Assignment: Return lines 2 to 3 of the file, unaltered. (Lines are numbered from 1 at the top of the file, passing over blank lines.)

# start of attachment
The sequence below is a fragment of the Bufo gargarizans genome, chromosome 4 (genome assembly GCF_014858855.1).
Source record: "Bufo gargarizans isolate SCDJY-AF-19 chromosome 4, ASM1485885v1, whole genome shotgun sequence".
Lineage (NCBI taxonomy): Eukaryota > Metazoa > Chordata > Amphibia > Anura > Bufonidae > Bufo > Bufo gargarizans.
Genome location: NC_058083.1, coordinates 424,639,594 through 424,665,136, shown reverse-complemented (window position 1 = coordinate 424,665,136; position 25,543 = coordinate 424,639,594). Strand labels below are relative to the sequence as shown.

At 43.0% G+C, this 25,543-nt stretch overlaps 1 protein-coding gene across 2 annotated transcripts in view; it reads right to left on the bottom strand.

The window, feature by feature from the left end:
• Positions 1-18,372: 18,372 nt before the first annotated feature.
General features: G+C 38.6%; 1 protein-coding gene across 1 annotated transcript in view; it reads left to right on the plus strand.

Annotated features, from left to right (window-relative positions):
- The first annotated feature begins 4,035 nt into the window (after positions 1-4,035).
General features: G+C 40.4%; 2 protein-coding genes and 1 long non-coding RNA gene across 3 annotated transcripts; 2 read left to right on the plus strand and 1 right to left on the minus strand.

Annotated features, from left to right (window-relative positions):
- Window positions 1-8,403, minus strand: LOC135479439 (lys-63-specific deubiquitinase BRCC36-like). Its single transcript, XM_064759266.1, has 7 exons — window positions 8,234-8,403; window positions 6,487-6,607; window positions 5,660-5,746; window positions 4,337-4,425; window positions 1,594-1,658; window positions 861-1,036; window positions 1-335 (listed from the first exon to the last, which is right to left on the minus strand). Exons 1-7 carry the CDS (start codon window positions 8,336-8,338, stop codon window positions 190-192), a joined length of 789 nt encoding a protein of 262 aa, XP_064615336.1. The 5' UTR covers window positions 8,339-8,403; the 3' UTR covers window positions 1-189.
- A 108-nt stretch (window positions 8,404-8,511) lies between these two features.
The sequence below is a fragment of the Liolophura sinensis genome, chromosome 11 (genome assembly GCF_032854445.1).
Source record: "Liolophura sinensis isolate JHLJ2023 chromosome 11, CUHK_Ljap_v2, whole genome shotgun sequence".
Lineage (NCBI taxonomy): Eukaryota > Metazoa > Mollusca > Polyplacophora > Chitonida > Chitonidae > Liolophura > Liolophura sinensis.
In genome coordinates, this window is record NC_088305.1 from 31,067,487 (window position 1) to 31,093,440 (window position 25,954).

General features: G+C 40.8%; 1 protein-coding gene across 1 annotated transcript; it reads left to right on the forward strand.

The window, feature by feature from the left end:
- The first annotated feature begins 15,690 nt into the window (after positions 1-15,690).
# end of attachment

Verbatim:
Source record: "Bufo gargarizans isolate SCDJY-AF-19 chromosome 4, ASM1485885v1, whole genome shotgun sequence".
Lineage (NCBI taxonomy): Eukaryota > Metazoa > Chordata > Amphibia > Anura > Bufonidae > Bufo > Bufo gargarizans.